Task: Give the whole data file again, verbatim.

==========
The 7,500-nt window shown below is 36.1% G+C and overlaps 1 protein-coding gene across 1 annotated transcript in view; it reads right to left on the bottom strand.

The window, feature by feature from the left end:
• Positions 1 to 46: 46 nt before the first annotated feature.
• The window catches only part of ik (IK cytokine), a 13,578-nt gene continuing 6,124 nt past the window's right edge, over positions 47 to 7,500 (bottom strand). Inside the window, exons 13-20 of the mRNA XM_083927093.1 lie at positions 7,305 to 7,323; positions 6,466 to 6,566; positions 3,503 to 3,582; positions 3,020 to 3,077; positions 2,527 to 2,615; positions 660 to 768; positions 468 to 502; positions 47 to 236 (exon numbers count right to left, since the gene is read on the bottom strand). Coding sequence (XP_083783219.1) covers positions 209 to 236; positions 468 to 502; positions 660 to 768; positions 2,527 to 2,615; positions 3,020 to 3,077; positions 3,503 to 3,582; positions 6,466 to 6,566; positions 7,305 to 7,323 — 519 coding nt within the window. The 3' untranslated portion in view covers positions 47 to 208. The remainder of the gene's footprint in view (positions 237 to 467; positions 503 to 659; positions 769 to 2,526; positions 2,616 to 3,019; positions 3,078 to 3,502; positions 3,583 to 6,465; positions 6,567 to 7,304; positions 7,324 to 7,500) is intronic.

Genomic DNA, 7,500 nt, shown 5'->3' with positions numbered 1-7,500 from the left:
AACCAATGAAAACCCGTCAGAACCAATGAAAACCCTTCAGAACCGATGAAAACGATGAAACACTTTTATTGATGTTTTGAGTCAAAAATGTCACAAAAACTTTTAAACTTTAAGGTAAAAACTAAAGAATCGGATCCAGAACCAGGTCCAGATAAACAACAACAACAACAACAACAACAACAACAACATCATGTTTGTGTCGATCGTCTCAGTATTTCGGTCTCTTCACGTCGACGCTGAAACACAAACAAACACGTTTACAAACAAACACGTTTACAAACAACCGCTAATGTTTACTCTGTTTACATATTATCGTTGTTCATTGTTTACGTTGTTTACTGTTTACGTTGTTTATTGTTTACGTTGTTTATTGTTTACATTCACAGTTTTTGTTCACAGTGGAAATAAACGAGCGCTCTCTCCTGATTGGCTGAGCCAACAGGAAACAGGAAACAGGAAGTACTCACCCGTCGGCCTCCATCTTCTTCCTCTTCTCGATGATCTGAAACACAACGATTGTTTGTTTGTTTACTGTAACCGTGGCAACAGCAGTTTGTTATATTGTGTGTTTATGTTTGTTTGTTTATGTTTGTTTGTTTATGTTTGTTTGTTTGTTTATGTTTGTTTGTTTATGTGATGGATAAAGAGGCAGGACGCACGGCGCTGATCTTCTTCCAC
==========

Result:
The 7,500-nt window shown below is 36.1% G+C and overlaps 1 protein-coding gene across 1 annotated transcript in view; it reads right to left on the bottom strand.

The window, feature by feature from the left end:
• Positions 1 to 46: 46 nt before the first annotated feature.
• The window catches only part of ik (IK cytokine), a 13,578-nt gene continuing 6,124 nt past the window's right edge, over positions 47 to 7,500 (bottom strand). Inside the window, exons 13-20 of the mRNA XM_083927093.1 lie at positions 7,305 to 7,323; positions 6,466 to 6,566; positions 3,503 to 3,582; positions 3,020 to 3,077; positions 2,527 to 2,615; positions 660 to 768; positions 468 to 502; positions 47 to 236 (exon numbers count right to left, since the gene is read on the bottom strand). Coding sequence (XP_083783219.1) covers positions 209 to 236; positions 468 to 502; positions 660 to 768; positions 2,527 to 2,615; positions 3,020 to 3,077; positions 3,503 to 3,582; positions 6,466 to 6,566; positions 7,305 to 7,323 — 519 coding nt within the window. The 3' untranslated portion in view covers positions 47 to 208. The remainder of the gene's footprint in view (positions 237 to 467; positions 503 to 659; positions 769 to 2,526; positions 2,616 to 3,019; positions 3,078 to 3,502; positions 3,583 to 6,465; positions 6,567 to 7,304; positions 7,324 to 7,500) is intronic.

Genomic DNA, 7,500 nt, shown 5'->3' with positions numbered 1-7,500 from the left:
AACCAATGAAAACCCGTCAGAACCAATGAAAACCCTTCAGAACCGATGAAAACGATGAAACACTTTTATTGATGTTTTGAGTCAAAAATGTCACAAAAACTTTTAAACTTTAAGGTAAAAACTAAAGAATCGGATCCAGAACCAGGTCCAGATAAACAACAACAACAACAACAACAACAACAACAACATCATGTTTGTGTCGATCGTCTCAGTATTTCGGTCTCTTCACGTCGACGCTGAAACACAAACAAACACGTTTACAAACAAACACGTTTACAAACAACCGCTAATGTTTACTCTGTTTACATATTATCGTTGTTCATTGTTTACGTTGTTTACTGTTTACGTTGTTTATTGTTTACGTTGTTTATTGTTTACATTCACAGTTTTTGTTCACAGTGGAAATAAACGAGCGCTCTCTCCTGATTGGCTGAGCCAACAGGAAACAGGAAACAGGAAGTACTCACCCGTCGGCCTCCATCTTCTTCCTCTTCTCGATGATCTGAAACACAACGATTGTTTGTTTGTTTACTGTAACCGTGGCAACAGCAGTTTGTTATATTGTGTGTTTATGTTTGTTTGTTTATGTTTGTTTGTTTATGTTTGTTTGTTTGTTTATGTTTGTTTGTTTATGTGATGGATAAAGAGGCAGGACGCACGGCGCTGATCTTCTTCCAC